The Classical Theory of Fields: Electromagnetism - Graduate Texts in Physics (Paperback)Carl S. Helrich (author)
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The study of classical electromagnetic fields is an adventure. The theory is complete mathematically and we are able to present it as an example of classical Newtonian experimental and mathematical philosophy. There is a set of foundational experiments, on which most of the theory is constructed. And then there is the bold theoretical proposal of a field-field interaction from James Clerk Maxwell.
This textbook presents the theory of classical fields as a mathematical structure based solidly on laboratory experiments. Here the student is introduced to the beauty of classical field theory as a gem of theoretical physics. To keep the discussion fluid, the history is placed in a beginning chapter and some of the mathematical proofs in the appendices. Chapters on Green's Functions and Laplace's Equation and a discussion of Faraday's Experiment further deepen the understanding. The chapter on Einstein's relativity is an integral necessity to the text. Finally, chapters on particle motion and waves in a dispersive medium complete the picture. High quality diagrams and detailed end-of-chapter questions enhance the learning experience.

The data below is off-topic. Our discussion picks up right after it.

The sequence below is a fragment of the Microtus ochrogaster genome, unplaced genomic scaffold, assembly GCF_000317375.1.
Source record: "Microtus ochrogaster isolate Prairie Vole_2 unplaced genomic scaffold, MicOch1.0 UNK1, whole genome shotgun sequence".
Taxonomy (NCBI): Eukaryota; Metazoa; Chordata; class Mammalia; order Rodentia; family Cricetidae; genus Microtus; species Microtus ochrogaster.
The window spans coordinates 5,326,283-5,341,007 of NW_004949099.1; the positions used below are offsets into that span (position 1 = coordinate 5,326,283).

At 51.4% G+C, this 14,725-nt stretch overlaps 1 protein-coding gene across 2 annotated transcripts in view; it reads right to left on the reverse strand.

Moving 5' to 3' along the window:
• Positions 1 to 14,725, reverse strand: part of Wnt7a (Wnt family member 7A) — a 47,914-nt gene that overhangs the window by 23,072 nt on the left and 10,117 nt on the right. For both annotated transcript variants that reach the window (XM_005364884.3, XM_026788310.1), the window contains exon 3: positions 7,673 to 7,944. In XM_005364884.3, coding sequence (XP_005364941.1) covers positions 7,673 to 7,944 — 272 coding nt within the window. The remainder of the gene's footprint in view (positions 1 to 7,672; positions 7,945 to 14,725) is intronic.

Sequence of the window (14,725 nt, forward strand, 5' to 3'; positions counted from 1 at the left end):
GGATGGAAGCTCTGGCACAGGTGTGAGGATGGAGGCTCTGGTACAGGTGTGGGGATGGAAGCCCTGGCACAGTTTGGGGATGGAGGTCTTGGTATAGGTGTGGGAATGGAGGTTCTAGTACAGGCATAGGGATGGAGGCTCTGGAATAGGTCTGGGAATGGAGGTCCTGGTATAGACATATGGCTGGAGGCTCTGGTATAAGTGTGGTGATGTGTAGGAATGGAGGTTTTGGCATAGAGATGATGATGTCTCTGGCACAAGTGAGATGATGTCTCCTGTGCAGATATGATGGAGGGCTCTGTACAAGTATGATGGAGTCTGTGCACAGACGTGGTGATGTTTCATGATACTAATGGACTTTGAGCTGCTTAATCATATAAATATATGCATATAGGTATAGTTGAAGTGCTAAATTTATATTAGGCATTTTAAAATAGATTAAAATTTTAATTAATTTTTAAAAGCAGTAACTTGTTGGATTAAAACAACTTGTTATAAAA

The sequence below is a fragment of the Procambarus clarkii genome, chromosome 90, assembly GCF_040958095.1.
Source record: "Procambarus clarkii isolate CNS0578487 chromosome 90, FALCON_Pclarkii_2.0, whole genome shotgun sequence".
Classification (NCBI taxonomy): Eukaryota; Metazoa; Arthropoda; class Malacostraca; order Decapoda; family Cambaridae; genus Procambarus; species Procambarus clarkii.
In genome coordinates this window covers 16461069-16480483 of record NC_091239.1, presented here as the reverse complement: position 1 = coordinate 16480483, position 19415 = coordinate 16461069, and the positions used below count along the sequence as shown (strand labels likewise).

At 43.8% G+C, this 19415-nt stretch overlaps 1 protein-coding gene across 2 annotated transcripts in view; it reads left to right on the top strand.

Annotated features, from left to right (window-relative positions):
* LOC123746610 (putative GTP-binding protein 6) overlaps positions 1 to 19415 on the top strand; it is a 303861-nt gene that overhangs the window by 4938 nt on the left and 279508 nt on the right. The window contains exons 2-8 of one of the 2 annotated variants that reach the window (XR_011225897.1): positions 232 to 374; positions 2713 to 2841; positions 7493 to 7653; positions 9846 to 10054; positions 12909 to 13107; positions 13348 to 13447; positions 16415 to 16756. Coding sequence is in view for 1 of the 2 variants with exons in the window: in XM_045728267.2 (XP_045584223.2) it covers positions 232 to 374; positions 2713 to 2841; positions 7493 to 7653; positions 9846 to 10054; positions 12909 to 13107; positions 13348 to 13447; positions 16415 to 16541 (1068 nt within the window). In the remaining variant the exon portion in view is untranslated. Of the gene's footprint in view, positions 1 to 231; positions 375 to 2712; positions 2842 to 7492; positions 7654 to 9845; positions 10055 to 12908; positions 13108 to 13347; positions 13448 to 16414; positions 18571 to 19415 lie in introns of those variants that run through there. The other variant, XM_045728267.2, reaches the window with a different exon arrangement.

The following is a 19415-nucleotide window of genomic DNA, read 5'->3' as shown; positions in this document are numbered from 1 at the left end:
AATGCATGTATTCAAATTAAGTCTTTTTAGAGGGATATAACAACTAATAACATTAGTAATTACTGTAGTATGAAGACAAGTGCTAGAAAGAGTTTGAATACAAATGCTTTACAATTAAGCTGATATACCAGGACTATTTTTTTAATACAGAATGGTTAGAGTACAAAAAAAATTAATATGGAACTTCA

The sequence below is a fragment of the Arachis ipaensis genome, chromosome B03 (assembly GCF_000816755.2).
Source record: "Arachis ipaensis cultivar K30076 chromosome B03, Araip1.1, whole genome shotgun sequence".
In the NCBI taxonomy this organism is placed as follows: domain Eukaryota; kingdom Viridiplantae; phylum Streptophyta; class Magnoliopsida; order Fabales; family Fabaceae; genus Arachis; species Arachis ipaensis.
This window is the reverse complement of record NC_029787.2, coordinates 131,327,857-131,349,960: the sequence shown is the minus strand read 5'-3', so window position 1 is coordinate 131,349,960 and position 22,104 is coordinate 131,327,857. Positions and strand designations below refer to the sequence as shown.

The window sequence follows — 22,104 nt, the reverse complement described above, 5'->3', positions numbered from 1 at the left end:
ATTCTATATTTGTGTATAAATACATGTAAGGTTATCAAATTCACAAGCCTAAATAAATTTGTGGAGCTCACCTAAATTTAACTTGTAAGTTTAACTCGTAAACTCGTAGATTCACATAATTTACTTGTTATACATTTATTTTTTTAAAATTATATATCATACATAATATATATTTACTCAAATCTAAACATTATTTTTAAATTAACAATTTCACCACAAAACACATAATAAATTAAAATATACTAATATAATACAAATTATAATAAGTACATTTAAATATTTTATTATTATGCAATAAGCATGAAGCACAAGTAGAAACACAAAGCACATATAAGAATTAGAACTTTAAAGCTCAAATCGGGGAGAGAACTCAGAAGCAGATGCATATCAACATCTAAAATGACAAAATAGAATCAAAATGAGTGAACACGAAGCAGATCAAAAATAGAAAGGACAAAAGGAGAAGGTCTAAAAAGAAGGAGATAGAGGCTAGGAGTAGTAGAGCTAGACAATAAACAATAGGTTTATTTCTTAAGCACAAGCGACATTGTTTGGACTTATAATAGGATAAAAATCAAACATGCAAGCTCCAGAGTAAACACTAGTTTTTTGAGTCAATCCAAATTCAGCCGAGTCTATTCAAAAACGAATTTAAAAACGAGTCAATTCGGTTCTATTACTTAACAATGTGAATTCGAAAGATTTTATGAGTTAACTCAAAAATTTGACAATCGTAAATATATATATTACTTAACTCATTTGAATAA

Publisher: Springer-Verlag Berlin and Heidelberg GmbH & Co. KG
Number of pages: 446
Weight: 700 g
Dimensions: 235 x 155 x 24 mm
Edition: 2012 ed.
"This is a clearly written book covering wide domains of essential phenomena in electromagnetism offering detailed explanations of theoretical derivations and possible practical applications, which makes it a useful literature not only for graduate students but also for professional researchers in the field." (Vladimir Cadez, zbMATH 1334.78003, 2016)
"This book is a worthy attempt at explaining electromagnetism. It is recommended to students studying classical electrodynamics. A physicist who is a specialist in field theory will enjoy the discussions on subtle points of Maxwell-Lorentz electrodynamics. The book will certainly attract the interest of historians of physics." (Yurij H. Yaremko, Mathematical Reviews, January, 2014)